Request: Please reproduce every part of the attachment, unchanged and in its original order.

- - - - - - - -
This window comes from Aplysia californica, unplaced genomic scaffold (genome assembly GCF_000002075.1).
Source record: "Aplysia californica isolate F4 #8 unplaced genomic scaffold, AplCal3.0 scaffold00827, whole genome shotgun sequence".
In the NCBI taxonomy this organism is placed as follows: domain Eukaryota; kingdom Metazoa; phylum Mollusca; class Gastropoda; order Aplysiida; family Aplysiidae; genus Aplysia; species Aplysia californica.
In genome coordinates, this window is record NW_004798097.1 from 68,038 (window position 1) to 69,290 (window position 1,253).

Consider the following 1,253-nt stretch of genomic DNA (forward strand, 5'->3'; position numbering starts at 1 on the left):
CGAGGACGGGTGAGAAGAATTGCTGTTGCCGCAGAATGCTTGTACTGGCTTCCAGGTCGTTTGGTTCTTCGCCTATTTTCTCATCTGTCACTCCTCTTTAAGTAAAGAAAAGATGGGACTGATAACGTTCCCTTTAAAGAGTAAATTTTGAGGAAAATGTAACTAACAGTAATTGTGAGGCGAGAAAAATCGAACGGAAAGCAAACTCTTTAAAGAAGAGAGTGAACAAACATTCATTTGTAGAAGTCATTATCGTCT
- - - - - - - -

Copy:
This window comes from Aplysia californica, unplaced genomic scaffold (genome assembly GCF_000002075.1).
Source record: "Aplysia californica isolate F4 #8 unplaced genomic scaffold, AplCal3.0 scaffold00827, whole genome shotgun sequence".
In the NCBI taxonomy this organism is placed as follows: domain Eukaryota; kingdom Metazoa; phylum Mollusca; class Gastropoda; order Aplysiida; family Aplysiidae; genus Aplysia; species Aplysia californica.
In genome coordinates, this window is record NW_004798097.1 from 68,038 (window position 1) to 69,290 (window position 1,253).

Consider the following 1,253-nt stretch of genomic DNA (forward strand, 5'->3'; position numbering starts at 1 on the left):
CGAGGACGGGTGAGAAGAATTGCTGTTGCCGCAGAATGCTTGTACTGGCTTCCAGGTCGTTTGGTTCTTCGCCTATTTTCTCATCTGTCACTCCTCTTTAAGTAAAGAAAAGATGGGACTGATAACGTTCCCTTTAAAGAGTAAATTTTGAGGAAAATGTAACTAACAGTAATTGTGAGGCGAGAAAAATCGAACGGAAAGCAAACTCTTTAAAGAAGAGAGTGAACAAACATTCATTTGTAGAAGTCATTATCGTCT